Shadow IT is a term often used to describe information-technology systems and solutions built and used by employees without approval, or even knowledge, from the firm and/or the IT department. Corporate teams use whatever equipment is accessible to them to get the job done – this includes consumer and social apps within the enterprise to exchange critical and often business sensitive information.
As new technologies and applications emerge, at what seems like a daily occurrence, it can be almost impossible for IT departments and the company as a whole to keep a handle on what software is being downloaded and used. Unfortunately, when firms lose control of the apps, gadgets and devices used to create, send and store corporate information, businesses are automatically exposed to serious security risks of data breaches, information loss and corporate security and compliance requirements. The use of Shadow IT is hence a serious corporate governance issue.
Below, we’ve outlined five of the main problems Shadow IT can create and some advice on how to tackle it effectively.
- Security Risks
Shadow IT usually becomes a problem when teams inside a corporation get impatient with IT department’s perceived inability to cater to their needs. As a result, they ‘go rogue’ and implement their own systems. The obvious problem here is security – if the IT department doesn’t know about a system then they can’t vet or test it to see if it meets the necessary security, and for some industries mandatory compliance guidelines. Ultimately, IT is responsible for the technology inside an organisation – even if it is ignorant to its existence. The first step to minimising the impact of Shadow IT on security is working out what these rogue systems are, where they’re being used and offer corporate alternatives. >> Useful reading: Why WhatsApp & Co make for risky business
- Loss of Control
Mobile apps that are downloadable at the click of a button – for free – are attractive solutions to employees who need a quick IT fix. As the Internet of Things becomes more integrated into everyday life, so does shared storage and file sharing services like Dropbox and trial-to-buy options which led employees into thinking they’re entering a commitment free process.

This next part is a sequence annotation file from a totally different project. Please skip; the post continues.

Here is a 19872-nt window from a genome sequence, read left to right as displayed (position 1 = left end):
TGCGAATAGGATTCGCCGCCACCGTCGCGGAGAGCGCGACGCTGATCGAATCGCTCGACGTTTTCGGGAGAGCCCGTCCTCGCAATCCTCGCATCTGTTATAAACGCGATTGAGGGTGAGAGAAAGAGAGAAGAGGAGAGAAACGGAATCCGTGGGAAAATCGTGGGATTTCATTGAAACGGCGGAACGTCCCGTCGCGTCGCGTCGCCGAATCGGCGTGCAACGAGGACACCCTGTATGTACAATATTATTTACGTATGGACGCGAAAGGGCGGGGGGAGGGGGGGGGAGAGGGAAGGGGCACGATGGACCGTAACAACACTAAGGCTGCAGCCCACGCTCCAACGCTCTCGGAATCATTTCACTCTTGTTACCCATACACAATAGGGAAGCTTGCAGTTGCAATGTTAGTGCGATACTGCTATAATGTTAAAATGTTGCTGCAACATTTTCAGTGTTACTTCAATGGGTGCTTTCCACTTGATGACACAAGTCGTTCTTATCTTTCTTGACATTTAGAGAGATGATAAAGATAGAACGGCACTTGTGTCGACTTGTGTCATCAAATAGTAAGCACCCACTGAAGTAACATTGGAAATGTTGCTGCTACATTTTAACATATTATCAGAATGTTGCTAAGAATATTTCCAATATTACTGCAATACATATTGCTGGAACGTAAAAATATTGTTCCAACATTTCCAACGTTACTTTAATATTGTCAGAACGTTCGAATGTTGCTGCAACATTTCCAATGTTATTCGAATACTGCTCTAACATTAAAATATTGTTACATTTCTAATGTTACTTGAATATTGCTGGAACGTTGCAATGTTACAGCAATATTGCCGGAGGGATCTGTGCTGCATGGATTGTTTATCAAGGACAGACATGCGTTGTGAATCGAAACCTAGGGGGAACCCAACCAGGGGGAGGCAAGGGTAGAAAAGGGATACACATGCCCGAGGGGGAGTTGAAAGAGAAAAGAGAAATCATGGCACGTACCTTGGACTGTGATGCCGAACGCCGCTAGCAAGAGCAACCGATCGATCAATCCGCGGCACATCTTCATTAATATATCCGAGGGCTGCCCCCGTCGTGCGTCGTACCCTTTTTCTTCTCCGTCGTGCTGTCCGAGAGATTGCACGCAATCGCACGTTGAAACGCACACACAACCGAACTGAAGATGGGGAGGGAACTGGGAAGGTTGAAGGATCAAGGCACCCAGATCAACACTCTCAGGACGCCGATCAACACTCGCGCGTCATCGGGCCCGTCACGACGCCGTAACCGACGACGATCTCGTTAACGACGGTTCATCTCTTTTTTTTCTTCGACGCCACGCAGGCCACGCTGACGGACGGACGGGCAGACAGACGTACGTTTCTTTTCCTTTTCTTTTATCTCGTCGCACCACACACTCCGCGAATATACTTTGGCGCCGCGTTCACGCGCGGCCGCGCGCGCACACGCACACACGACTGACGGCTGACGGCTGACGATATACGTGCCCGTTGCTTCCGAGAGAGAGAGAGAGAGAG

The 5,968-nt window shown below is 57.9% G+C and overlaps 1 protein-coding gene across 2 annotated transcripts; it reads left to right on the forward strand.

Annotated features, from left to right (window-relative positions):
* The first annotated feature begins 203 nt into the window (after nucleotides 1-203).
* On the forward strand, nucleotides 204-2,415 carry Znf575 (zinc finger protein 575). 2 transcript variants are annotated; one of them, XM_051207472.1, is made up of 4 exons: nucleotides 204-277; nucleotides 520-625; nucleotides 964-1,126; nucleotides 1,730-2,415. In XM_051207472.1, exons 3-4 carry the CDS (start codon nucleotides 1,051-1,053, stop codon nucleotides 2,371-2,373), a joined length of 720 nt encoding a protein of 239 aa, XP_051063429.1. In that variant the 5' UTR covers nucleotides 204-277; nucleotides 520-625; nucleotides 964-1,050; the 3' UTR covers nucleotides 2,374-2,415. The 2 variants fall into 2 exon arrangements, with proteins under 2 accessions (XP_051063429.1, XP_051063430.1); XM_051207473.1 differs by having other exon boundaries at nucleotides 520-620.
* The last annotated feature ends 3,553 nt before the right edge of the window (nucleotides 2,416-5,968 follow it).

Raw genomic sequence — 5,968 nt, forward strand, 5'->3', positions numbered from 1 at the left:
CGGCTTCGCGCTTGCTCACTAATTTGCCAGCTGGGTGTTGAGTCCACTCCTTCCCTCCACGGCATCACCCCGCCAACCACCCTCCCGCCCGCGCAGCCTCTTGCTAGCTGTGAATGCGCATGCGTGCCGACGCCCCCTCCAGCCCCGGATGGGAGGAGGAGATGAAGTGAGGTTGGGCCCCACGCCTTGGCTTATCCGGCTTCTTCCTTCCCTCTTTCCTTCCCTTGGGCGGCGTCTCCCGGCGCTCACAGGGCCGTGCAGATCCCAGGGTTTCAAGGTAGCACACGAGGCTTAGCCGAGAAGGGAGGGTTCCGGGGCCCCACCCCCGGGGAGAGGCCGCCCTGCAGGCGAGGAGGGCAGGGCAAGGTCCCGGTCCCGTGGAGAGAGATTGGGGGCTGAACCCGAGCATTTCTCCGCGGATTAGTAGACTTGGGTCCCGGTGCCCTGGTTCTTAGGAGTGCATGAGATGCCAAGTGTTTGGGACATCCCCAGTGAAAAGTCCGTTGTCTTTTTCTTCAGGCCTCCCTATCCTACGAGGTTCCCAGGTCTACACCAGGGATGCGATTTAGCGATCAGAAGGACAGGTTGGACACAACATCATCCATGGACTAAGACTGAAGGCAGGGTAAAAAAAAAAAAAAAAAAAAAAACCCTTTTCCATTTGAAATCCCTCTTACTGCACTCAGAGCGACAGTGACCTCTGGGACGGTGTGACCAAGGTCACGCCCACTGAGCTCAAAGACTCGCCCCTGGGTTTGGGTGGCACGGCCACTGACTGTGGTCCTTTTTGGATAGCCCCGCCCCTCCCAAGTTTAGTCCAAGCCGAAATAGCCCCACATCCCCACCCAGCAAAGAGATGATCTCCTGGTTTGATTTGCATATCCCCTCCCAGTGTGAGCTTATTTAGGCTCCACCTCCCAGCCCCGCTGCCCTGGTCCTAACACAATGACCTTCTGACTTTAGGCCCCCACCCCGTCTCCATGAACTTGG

If IT wants to get real control over Shadow IT then it must become more agile towards the adoption of new technology and making it (or alternatives) available for business use. >>Usefull reading: How the Digital Revolution creates Cross Industry Systemic Risk (CISR)
- Creating Knowledge Siloes
When teams adopt their own technology solutions they risk separating themselves from the rest of the organisation, trapping all their team’s knowledge inside their own Shadow IT solution. As businesses grow and different departments emerge, it is helpful for everyone to be able to access all information available at all times. Using IT application on a team by team basis instead of companywide can create a siloed approach to file and information sharing and counteract the original purposes of digital applications: to create a connected workplace.
- Eroding Trust
Employees self-adopting their own tools and bringing them into the workplace is usually a sign of frustration with internally available tools. This erosion of trust can be a problem, not only in terms of the risks outlined above but also for the IT teams who want to be the trusted advisors to the business and whose roles have changed into becoming business enablers. Letting Shadow IT ‘run wild’ will only erode the trust placed into IT teams, which is essentially needed to run operations smoothly.
- Financial implications
Shadow IT usually means that tools and apps are downloaded on a team by team basis and often put through expenses or corporate credit card. The costs can add up quickly and create two major problems:
- Loss of economies of scale – This allows companies to get substantial discounts when rolling tools out company wide and is clearly lost if an applications are adopted in a scattergun approach.
- Visibility and Budgeting issues - This is a problem as costs for Shaddow IT fall outside the actual IT budget and are absorbed by departmental budgets with little to no visibility of the overall impact. It may well be that the costs for self-adopted tools work out a lot dearer than actually providing the very same tool via IT in the first place.
IT departments hold a lot of power when it comes to battling Shadow IT and if they can take the time to educate employees about the risks of using unauthorised applications and offer them corporate alternatives, it can go a long way towards preventing the adoption of them in the first place
If IT departments are seen as an agile, trusted advisor for technology choices and flexible enough to give business users what is needed, when it is needed, there will be no reason for employees to look elsewhere.